OAKLAND - Since beating the Portland Trailblazers seven days ago, the Warriors have been in a bit of purgatory waiting for an NBA Finals opponent.
The wait vanished Saturday afternoon, when the Toronto Raptors eliminated the Milwaukee Bucks in Game 6 of the Western Conference Finals, securing their first NBA Finals appearance in franchise history.
With the series set, the Warriors can now set their focus on game planning towards their third straight title.
"Finally!" Shaun Livingston shouted following practice Monday afternoon. "Let's get it started, you know, exciting for everybody. Just to put a team, put some names, you know, put some faces now, start getting the game plan."
In the week following their Game 4 win in Portland, Golden State took two days off before returning to practice Thursday. Without an opponent set, the Warriors went through a full scrimmage Thursday afternoon, which included Cousins, who is rehabbing from a torn right quad. After taking Sunday off, the Warriors coaching staff presented scouting reports for the team. .
"You can't put a game plan together if you don't have an opponent. When you don't have the opponent, you're going through your own rituals," Kerr said. A's soon as you have the opponent, now you have individual player tendencies. You have team actions that they run that you're going to have to deal with. Trends. All those things that go into a playoff series."
Toronto presents a variety of challenges for the Warriors. Under coach Nick Nurse's tutelage, the Raptors won 58 games, finishing with the league's fifth-best offense. In the Eastern Conference Finals, they held Bucks forward Giannis Antetokounmpo to just 44 percent over the final two games.
Perhaps the biggest challenge for the Warriors will be stopping Kawhi Leonard. Three years ago, when Leonard was a member of the Spurs, the all-star scored 26 points through three quarters in Game 1 of the Western Conference Finals, putting giving the Spurs a 78-60 lead. After Leonard injured his ankle, the Warriors used a 18-0 run to take control of the game, in a series they ultimately swept with Leonard on the bench. This postseason in Toronto, Leonard is averaging 31.2 points, 8.8 rebounds and 3.8 assists in 18 games. On the other end, he's one of the best defenders in the league, helping slow down Antetokounmpo.
"He's gifted physically with his strength and his wingspan and foot speed and all that type of stuff," Curry said. "Most good defenders can't play into their hands, can't get into a battle for position. I know what my strengths are and how to go at it, so I got to play to those. At the end of the day, whatever the matchups are, whoever is on you, you just got to make them work within the way that we create open shots and create offense. Be able to adjust to whatever they decide to do on that end."
While Toronto took both games from the Warriors in the regular season, the wins come with a caveat. In their first meeting, Kevin Durant - with Curry sidelined - scored 51 points in a 131-128 overtime loss. Two weeks later, without Leonard, the Raptors beat Golden State by 20 points at Oracle Arena.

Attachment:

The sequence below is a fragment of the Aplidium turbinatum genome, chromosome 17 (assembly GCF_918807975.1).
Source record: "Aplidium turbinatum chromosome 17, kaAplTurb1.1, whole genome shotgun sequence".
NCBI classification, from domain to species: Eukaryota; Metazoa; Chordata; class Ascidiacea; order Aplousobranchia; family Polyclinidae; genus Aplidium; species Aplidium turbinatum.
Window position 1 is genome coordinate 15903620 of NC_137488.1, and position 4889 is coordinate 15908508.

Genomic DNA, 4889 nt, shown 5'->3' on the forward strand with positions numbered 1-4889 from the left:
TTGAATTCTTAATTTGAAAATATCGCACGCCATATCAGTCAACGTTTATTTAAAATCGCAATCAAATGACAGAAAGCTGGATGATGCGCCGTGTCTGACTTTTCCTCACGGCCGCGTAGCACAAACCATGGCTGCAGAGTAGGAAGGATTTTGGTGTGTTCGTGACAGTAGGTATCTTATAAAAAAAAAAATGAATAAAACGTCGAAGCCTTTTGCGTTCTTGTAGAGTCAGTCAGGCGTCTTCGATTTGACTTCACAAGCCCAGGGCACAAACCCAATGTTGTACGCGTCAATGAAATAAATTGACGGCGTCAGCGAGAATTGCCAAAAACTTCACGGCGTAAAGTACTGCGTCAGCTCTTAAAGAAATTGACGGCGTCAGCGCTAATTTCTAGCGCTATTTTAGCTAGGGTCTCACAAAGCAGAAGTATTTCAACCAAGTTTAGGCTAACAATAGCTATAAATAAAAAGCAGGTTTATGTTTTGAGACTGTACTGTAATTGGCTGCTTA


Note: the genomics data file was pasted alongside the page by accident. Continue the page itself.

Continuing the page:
"It's not really much if you can take off of it cause guys were out, you know, guys were planning stuff," Livingston admitted. "We're kind of different teams."
Golden State's fifth straight Finals appearance will also bring the champs to unknown territory. Aside from not playing the Cleveland Cavaliers and the potential absence of Durant, the Warriors will open a championship series without homecourt advantage. Fortunately for Golden State - who has struggled with complacency - the team has seemed to find a different level of focus away from the Bay Area. In eight games, they're averaging more points (118.8), shooting a better percentage (48.8) and have closed each series on another team's home floor.
"Starting on the road presents a different challenge," Kerr said. "There's a different rhythm to the series. It helps having gone through this last year against Houston. We started on the road and split the first two games and had to win a game seven on the road. This group has done this before. We're obviously playing against a great team in front of a great crowd. It's a different challenge, different routine, but we're up for it and ready to it."
During this year's postseason, Toronto has built a unique homecourt advantage. In addition to selling out every game in Scotiabank Arena, fans packed the adjoining area outside of the arena named "Jurassic Park." During Saturday's 100-94 win over the Bucks, spectators overflowed the area, which usually accommodates 1,200 people. With Game 1 approaching, Kerr wasn't worried about the noise getting to his team.
"Our guys are used to it," Kerr said. "We got a lot of hand signals for our play calls, for our defensive coverages, all that kind of stuff, so I'm not too worried about that."
For the last week, the Warriors have waited to know their Finals opponent. Now, with the championship round three days away, they can finally get the necessary preparation in their quest for a third straight title.
"I like the challenge and the unfamiliarity of this kind of schedule and flow," Curry said. "We've been there before and we've experienced a lot, and we think something this is we're capable of doing."